• Friday, June 21, 2024
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Experts call for PPP model to address Nigeria’s worsening insecurity

LCCI warns of unintended consequences as election row persists

To effectively tackle Nigeria’s worsening insecurity threat and challenges which has adverse effects on economic growth and investments, experts have called for a public and private sector collaboration.

This was discussed at the seventh edition of the Lagos Chamber of Commerce and Industry (LCCI) security meets business dialogue held recently where Michael Olawale-Cole, president, LCCI said that Nigeria ranked 146th position among 163 countries in the global peace index, with confirmations that improvements in peace can lead to considerable economic improvement in GDP growth, inflation, and employment.

“For the Government to achieve better results in confronting insecurity, a key factor is to tackle the root causes and stem a degeneration into social disorder and instability; failure to address challenges of poverty, drug abuse, unemployment, and business failures are some of the major factors fuelling insecurity in the country,” he said.

The president also said that the government needs to separate politics from security and vice versa especially as the election year approaches while the needed funding for defence operations to equip the military with the most advanced weaponry and intelligence infrastructure is sustained.

“Nigeria needs a collective and integrative security architecture involving the federal, state, and local governments in Nigeria, this arrangement should produce a strong and coordinated presence of security personnel at the village, community, local, state, and federal levels,” he said.

He said this will ultimately assist in identifying criminals, their sponsors, and hideouts in the country.

Read also: Reps ask security chiefs to end abduction of Nigerians

Major general Lucky Irabor, chief of defence staff said in his address that there is a nexus between security and economic prosperity noting that a high level of insecurity will lead to a bad business climate and reduced investment inflow.

Irabor who was represented by Adeyemi Yekini, chief of defence training and operations, said Nigeria is currently facing a myriad of challenges in achieving security which is affecting the country in numerous ways, these include insurgency, kidnapping, armed banditry, etc.

“Some of the sponsors of violence in Nigeria are catalysing some of our pre-existing formulas within the country, and some of these security threats have been localized in some regions like Boko Haram in the North, farmer-herder crises prevalent in North-Central,” he said.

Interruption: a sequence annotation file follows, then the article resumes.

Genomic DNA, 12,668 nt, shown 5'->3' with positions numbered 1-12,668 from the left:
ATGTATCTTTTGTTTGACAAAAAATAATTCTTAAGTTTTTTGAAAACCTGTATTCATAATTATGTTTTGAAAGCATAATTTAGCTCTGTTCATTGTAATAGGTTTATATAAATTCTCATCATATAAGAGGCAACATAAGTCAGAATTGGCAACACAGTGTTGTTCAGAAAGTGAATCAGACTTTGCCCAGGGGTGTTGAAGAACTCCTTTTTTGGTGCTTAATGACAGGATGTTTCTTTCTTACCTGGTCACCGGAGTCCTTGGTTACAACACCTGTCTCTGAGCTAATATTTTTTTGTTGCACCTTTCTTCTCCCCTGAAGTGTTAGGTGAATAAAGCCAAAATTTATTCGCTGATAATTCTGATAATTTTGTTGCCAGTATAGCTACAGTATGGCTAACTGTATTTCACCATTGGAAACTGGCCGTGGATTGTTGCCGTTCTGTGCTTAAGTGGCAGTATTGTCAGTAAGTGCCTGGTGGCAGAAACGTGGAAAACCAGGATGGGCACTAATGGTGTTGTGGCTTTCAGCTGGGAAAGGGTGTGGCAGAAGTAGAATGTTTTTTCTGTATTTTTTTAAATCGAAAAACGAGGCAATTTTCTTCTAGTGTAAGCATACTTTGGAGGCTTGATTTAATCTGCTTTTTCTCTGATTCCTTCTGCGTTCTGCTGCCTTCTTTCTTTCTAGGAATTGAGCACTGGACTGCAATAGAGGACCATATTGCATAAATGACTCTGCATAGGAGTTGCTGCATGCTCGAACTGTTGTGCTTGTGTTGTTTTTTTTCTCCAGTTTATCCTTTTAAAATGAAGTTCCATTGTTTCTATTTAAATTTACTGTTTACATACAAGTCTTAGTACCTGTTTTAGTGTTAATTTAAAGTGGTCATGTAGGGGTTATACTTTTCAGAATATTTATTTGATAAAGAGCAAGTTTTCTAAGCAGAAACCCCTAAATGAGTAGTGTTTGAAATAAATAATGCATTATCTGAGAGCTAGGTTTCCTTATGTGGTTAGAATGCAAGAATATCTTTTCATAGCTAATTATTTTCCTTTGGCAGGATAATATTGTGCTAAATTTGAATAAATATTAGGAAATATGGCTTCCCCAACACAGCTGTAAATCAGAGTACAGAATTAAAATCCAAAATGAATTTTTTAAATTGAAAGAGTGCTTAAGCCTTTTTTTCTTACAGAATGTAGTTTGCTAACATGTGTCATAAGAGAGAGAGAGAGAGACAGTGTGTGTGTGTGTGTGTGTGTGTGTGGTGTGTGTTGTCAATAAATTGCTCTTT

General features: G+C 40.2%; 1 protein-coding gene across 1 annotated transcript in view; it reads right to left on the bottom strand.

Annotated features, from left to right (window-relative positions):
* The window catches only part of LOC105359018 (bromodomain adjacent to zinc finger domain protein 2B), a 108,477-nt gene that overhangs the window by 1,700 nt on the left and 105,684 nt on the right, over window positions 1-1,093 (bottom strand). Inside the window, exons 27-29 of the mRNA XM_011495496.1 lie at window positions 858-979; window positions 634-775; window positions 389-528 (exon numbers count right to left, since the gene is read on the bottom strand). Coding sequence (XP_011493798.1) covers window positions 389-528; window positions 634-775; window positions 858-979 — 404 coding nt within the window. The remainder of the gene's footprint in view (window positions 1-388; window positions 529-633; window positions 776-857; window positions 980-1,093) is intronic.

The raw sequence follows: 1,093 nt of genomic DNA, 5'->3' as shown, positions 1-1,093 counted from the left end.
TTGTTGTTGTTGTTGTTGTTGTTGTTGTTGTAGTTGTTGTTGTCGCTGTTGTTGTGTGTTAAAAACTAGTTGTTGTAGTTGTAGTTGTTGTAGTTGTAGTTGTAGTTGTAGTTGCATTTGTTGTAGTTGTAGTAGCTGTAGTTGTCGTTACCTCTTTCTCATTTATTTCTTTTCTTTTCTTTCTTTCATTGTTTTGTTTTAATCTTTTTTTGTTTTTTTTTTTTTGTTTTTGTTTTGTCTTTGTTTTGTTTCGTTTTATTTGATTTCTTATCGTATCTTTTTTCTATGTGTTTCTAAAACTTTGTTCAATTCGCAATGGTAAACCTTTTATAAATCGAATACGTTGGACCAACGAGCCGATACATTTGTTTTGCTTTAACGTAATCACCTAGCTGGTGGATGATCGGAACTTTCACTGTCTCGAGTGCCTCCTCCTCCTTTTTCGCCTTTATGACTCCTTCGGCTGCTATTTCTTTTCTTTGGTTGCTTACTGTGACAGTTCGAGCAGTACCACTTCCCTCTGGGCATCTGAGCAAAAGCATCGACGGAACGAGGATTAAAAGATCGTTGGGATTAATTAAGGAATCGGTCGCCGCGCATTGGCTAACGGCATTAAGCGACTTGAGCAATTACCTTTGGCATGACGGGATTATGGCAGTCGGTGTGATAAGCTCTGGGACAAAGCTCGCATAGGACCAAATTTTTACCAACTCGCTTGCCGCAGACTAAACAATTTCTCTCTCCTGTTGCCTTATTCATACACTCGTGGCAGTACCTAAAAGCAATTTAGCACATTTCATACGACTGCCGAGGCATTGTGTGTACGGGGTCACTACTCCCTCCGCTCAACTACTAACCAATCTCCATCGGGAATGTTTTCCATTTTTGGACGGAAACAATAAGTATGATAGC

Highlighting the efforts of the armed forces in fighting security threats, he said they have embarked on various strategic activities including partnering with other security agencies when necessary as well as other countries.

Boss Mustapha, secretary to the Nigerian government said the federal government is highly disturbed by the escalation of the insecurity challenges especially seeing that many Nigerians have turned it into a business venture they can make a profit from.

Mustapha who was represented by Andrew Adejoh, permanent secretary, Political and Economic Affairs, Office of the Secretary to the Government, said the government has always supported any initiative that seeks to complement the FG’s efforts in combating insecurity.

“This administration has reformed its security strategy to fight security threats, which has been reflected in the allocation for security budget over the last two years but money alone will not solve the problem. We need to look at the processes and procedures as well,” he said.

He added that the federal government is committed to ensuring that the country has a good business environment for foreign and local investors to thrive and in doing that has developed new policies which includes community policing, national defence policy, policy on public safety and security and national cybersecurity strategy

“The policy of strategy is as good as the people who implement them in terms of quantity and quality, this includes the need to increase manpower at the different security agencies,” he said.

Speaking to BusinessDay, Julius Adelusi-Adeluyi, founder and Chairman, Juli Plc, who was the chairman of the event said Insecurity is a challenge to business no matter the size of the business, adding that the dialogue presents an opportunity for the country to proffer strategic and realistic solutions to security threats in the business climate, as both parties from the private sector and security operatives interact clearly.

“From here we would harvest a whole lot of information which will be documented and worked on, the business community can also help the activities of security operatives to achieve the desired results by giving necessary assistance in kind or cash,” he said.

Adelusi-Adeluyi added that the business community should collaborate with security operatives and equip themselves with adequate knowledge and resources to manage security threats.